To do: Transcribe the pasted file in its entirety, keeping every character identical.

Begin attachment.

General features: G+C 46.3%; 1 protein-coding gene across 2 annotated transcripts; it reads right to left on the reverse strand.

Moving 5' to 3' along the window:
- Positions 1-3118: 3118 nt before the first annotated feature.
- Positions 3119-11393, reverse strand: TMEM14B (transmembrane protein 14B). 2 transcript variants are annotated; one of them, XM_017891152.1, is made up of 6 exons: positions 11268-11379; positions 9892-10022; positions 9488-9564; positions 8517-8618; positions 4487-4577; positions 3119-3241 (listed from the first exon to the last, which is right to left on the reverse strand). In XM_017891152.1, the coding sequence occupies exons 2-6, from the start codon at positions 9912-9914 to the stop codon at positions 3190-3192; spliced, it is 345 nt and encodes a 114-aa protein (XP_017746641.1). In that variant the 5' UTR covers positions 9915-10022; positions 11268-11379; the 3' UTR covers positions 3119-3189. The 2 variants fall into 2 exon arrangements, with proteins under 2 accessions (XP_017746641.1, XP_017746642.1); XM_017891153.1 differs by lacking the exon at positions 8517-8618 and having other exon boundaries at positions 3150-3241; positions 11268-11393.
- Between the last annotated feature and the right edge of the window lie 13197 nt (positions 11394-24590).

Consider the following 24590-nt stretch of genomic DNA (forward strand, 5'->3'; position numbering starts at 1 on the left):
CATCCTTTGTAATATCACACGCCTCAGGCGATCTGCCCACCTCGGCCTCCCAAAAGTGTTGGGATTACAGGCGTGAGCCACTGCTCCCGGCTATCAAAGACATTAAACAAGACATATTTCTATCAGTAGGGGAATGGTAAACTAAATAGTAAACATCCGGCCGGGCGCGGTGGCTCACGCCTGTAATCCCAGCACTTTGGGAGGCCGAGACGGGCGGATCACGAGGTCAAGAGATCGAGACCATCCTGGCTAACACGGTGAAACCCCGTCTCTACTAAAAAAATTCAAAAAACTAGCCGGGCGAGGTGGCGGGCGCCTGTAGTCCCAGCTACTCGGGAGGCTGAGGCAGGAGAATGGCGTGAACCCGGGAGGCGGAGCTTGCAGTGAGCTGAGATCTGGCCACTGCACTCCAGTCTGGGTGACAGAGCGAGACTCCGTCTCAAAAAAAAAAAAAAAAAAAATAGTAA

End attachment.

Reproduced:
General features: G+C 46.3%; 1 protein-coding gene across 2 annotated transcripts; it reads right to left on the reverse strand.

Moving 5' to 3' along the window:
- Positions 1-3118: 3118 nt before the first annotated feature.
- Positions 3119-11393, reverse strand: TMEM14B (transmembrane protein 14B). 2 transcript variants are annotated; one of them, XM_017891152.1, is made up of 6 exons: positions 11268-11379; positions 9892-10022; positions 9488-9564; positions 8517-8618; positions 4487-4577; positions 3119-3241 (listed from the first exon to the last, which is right to left on the reverse strand). In XM_017891152.1, the coding sequence occupies exons 2-6, from the start codon at positions 9912-9914 to the stop codon at positions 3190-3192; spliced, it is 345 nt and encodes a 114-aa protein (XP_017746641.1). In that variant the 5' UTR covers positions 9915-10022; positions 11268-11379; the 3' UTR covers positions 3119-3189. The 2 variants fall into 2 exon arrangements, with proteins under 2 accessions (XP_017746641.1, XP_017746642.1); XM_017891153.1 differs by lacking the exon at positions 8517-8618 and having other exon boundaries at positions 3150-3241; positions 11268-11393.
- Between the last annotated feature and the right edge of the window lie 13197 nt (positions 11394-24590).

Consider the following 24590-nt stretch of genomic DNA (forward strand, 5'->3'; position numbering starts at 1 on the left):
CATCCTTTGTAATATCACACGCCTCAGGCGATCTGCCCACCTCGGCCTCCCAAAAGTGTTGGGATTACAGGCGTGAGCCACTGCTCCCGGCTATCAAAGACATTAAACAAGACATATTTCTATCAGTAGGGGAATGGTAAACTAAATAGTAAACATCCGGCCGGGCGCGGTGGCTCACGCCTGTAATCCCAGCACTTTGGGAGGCCGAGACGGGCGGATCACGAGGTCAAGAGATCGAGACCATCCTGGCTAACACGGTGAAACCCCGTCTCTACTAAAAAAATTCAAAAAACTAGCCGGGCGAGGTGGCGGGCGCCTGTAGTCCCAGCTACTCGGGAGGCTGAGGCAGGAGAATGGCGTGAACCCGGGAGGCGGAGCTTGCAGTGAGCTGAGATCTGGCCACTGCACTCCAGTCTGGGTGACAGAGCGAGACTCCGTCTCAAAAAAAAAAAAAAAAAAAATAGTAA